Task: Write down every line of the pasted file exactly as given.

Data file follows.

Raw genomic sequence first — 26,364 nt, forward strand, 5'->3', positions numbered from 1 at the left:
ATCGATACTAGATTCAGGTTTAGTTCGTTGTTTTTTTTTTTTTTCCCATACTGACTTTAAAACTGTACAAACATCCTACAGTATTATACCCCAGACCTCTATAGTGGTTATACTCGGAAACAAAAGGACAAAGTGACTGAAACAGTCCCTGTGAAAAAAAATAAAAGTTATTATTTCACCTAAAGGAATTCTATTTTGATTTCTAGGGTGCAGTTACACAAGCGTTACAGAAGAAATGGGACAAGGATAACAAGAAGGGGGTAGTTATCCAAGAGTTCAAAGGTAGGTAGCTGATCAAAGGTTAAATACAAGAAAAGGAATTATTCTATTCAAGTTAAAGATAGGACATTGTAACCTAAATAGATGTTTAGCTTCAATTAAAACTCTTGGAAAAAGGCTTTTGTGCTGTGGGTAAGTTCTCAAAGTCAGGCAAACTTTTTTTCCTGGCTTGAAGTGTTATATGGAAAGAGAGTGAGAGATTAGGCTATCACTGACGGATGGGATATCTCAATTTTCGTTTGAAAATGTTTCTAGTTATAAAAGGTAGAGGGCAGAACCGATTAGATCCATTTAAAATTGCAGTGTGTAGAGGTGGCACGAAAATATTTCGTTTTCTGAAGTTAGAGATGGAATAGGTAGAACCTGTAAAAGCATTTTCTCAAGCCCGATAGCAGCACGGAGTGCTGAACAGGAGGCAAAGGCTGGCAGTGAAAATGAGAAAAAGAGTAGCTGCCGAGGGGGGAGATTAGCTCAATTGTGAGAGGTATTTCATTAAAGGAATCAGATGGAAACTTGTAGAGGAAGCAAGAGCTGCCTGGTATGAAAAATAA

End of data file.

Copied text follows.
Raw genomic sequence first — 26,364 nt, forward strand, 5'->3', positions numbered from 1 at the left:
ATCGATACTAGATTCAGGTTTAGTTCGTTGTTTTTTTTTTTTTTCCCATACTGACTTTAAAACTGTACAAACATCCTACAGTATTATACCCCAGACCTCTATAGTGGTTATACTCGGAAACAAAAGGACAAAGTGACTGAAACAGTCCCTGTGAAAAAAAATAAAAGTTATTATTTCACCTAAAGGAATTCTATTTTGATTTCTAGGGTGCAGTTACACAAGCGTTACAGAAGAAATGGGACAAGGATAACAAGAAGGGGGTAGTTATCCAAGAGTTCAAAGGTAGGTAGCTGATCAAAGGTTAAATACAAGAAAAGGAATTATTCTATTCAAGTTAAAGATAGGACATTGTAACCTAAATAGATGTTTAGCTTCAATTAAAACTCTTGGAAAAAGGCTTTTGTGCTGTGGGTAAGTTCTCAAAGTCAGGCAAACTTTTTTTCCTGGCTTGAAGTGTTATATGGAAAGAGAGTGAGAGATTAGGCTATCACTGACGGATGGGATATCTCAATTTTCGTTTGAAAATGTTTCTAGTTATAAAAGGTAGAGGGCAGAACCGATTAGATCCATTTAAAATTGCAGTGTGTAGAGGTGGCACGAAAATATTTCGTTTTCTGAAGTTAGAGATGGAATAGGTAGAACCTGTAAAAGCATTTTCTCAAGCCCGATAGCAGCACGGAGTGCTGAACAGGAGGCAAAGGCTGGCAGTGAAAATGAGAAAAAGAGTAGCTGCCGAGGGGGGAGATTAGCTCAATTGTGAGAGGTATTTCATTAAAGGAATCAGATGGAAACTTGTAGAGGAAGCAAGAGCTGCCTGGTATGAAAAATAA